Donna LeCourt teaches courses in composition theory, digital composition, and political economy. She has directed the Writing Program, the Writing Center, the Western Mass Writing Project, and co-directed the Digital Humanities Initiative. She is the author of Identity Matters: Schooling the Student Subject in Academic Discourse (SUNY, 2004), and has edited (with Amy Goodburn and Carrie Leverenz) Rewriting Success: Constructing Careers and Institutional Change in Rhetoric and Composition (Parlor Press, 2012). Her current book, Social Mediations: Writing for Digital Public Spheres is currently under review.

Rebecca Lorimer Leonard, Associate Professor of English

Degree: PhD, University of Wisconsin-Madison

Areas of Interest: literacy studies; language ideologies; community literacy; comparative rhetoric; WAC/WID; writing center studies

Rebecca Lorimer Leonard holds a Ph.D. in English from the program in composition and rhetoric at the University of Wisconsin-Madison. Her research is situated at the intersection of literacy studies, multilingual writing, and language ideologies.  

Professor Lorimer Leonard’s current research focuses on the relationship between community-engaged writing and critical language awareness, studies of which have been published in Community Literacy Journal, College English, Journal of Adolescent & Adult Literacy, and Composition Studies. She also has published on the transfer of writing knowledge (College Composition and Communication, College English); language identities and institutional surveys (Journal of Language, Identity & Education); and the literate practices of multilingual migrant writers (Mobility Work in Composition, Written Communication, College English, Research in the Teaching of English). Professor Lorimer Leonard’s monograph, Writing on the Move: Migrant Women and the Value of Literacy, won the 2019 Outstanding Book Award from the Conference on College Composition and Communication.

Anna Rita Napoleone, Director of the Writing Center and Senior Lecturer of the Writing Program

Degree: PhD, University of Massachusetts Amherst

Areas of Interest: writing center studies; classed literacy practices

Anna Rita Napoleone is the Director of the University of Massachusetts Amherst Writing Center and the Site Director for the Western Massachusetts Writing Project. She has a PhD in Rhetoric and Composition from the University of Massachusetts Amherst. Her research focuses on classed literacy practices in higher education, how social class and affect impact teachers' pedagogy and how class intersects with global, racial, and gendered literacies. She has published in the journal Pedagogy, and has contributed to edited collections such as Examining Education, Media, and Dialogue under Occupation (book), and Out in the Center (book). She has served on the Northeast Writing Centers Association and as a course director in the UMass Amherst Writing Program. She has presented at national and international conferences. She is a first-generation college student.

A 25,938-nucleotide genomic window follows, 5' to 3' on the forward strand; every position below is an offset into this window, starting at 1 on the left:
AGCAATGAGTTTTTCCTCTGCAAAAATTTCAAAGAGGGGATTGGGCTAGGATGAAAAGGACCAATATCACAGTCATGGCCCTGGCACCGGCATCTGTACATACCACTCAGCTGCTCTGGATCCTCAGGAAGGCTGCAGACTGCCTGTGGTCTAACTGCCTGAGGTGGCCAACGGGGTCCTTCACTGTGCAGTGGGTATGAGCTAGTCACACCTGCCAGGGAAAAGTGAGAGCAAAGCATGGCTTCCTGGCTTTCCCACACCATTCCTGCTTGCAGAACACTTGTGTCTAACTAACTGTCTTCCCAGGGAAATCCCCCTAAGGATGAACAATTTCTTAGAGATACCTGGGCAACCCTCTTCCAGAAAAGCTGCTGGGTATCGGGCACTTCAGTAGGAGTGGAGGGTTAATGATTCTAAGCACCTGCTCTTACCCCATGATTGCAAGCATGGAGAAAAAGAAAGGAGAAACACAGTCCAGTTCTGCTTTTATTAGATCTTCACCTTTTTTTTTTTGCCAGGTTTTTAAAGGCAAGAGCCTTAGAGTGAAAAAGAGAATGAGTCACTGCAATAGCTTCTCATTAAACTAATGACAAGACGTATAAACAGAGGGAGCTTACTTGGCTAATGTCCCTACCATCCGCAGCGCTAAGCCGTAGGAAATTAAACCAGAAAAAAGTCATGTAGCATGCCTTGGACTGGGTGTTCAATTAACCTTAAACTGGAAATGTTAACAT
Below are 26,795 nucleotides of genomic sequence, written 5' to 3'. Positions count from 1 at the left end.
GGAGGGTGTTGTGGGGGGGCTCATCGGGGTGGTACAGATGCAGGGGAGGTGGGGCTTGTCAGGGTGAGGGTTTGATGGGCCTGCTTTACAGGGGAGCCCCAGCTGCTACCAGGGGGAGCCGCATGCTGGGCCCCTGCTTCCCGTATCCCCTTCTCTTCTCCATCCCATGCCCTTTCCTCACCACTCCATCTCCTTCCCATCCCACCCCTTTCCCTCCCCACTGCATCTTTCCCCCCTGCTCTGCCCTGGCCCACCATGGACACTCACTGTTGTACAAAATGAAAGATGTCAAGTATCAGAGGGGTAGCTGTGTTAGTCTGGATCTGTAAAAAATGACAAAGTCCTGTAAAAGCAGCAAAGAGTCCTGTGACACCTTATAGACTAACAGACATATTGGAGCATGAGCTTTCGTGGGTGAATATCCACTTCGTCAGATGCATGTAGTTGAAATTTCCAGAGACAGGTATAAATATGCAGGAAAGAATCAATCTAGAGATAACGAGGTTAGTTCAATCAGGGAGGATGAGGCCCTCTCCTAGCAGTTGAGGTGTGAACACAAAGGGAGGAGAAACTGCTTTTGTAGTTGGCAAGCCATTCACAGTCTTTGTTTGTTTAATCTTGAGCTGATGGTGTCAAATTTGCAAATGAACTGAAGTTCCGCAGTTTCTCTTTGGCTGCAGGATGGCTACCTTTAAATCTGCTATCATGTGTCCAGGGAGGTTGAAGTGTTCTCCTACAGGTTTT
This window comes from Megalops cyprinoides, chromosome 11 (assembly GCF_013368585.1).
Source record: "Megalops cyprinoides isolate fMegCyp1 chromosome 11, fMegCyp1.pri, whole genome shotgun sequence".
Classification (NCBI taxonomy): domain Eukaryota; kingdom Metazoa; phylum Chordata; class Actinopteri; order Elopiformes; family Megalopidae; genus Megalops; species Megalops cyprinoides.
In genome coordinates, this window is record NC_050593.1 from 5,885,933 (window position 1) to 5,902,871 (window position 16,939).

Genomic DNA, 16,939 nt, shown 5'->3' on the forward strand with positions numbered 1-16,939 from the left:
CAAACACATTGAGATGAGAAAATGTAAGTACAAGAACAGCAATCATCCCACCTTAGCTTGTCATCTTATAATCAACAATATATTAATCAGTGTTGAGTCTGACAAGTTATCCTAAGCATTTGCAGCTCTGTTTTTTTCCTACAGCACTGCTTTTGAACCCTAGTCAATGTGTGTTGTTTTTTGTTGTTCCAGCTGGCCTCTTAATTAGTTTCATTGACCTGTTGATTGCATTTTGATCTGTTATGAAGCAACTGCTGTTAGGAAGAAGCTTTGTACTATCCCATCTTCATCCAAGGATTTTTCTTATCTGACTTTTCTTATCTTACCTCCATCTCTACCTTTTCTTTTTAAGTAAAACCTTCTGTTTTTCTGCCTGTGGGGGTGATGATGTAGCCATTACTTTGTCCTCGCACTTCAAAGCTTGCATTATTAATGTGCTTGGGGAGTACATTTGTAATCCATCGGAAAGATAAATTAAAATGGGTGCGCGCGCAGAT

Tara Pauliny, Associate Director and Lecturer of the Writing Program

Degree: PhD, Ohio State University

Areas of Interest: rhetorics of the body; queer writing studies; contemplative pedagogy

Tara Pauliny is the Associate Director of the Writing Program where she teaches undergraduate academic writing and is responsible for teacher training. She earned her PhD in rhetoric and composition/English from the Ohio State University in 2002 and has served as a faculty member and writing program administrator at several academic institutions. She has taught courses in writing, rhetoric, gender studies, and liberal studies and has been a Writing Center Director, Director of Writing Programs, Writing Across the Curriculum Director, and Academic Director of Liberal Studies.

Tara's research interests include rhetorics of the body, queer writing studies, and contemplative pedagogy. In 2016 she published Neoliberal Rhetorics and Body Politics: Plastinate Exhibits as Infiltration with Lexington Books/Rowman and Littlefield; her scholarship has also appeared in a variety of academic journals and edited collections. Tara believes deeply in collaboration, critical contemplation, and learning with and from her students.

Janine Solberg, Director, PWTC Program

Degree: PhD, University of Illinois Urbana-Champaign

Areas of Interest: gender, technology, and culture; professional and technical communication; usability and user experience design; information design

Janine Solberg co-directs and teaches in the Professional Writing and Technical Communication (PWTC) certificate program. At the University of Illinois, she directed the Programs in Professional Writing and helped develop and run communication workshops for the Mid-America Earthquake Center. She has taught courses in business and technical writing, web design, and an advanced composition course called Writing with Video. She has published in Advances in the History of RhetoricLiteracy in Composition Studies (LiCS), and Kairos.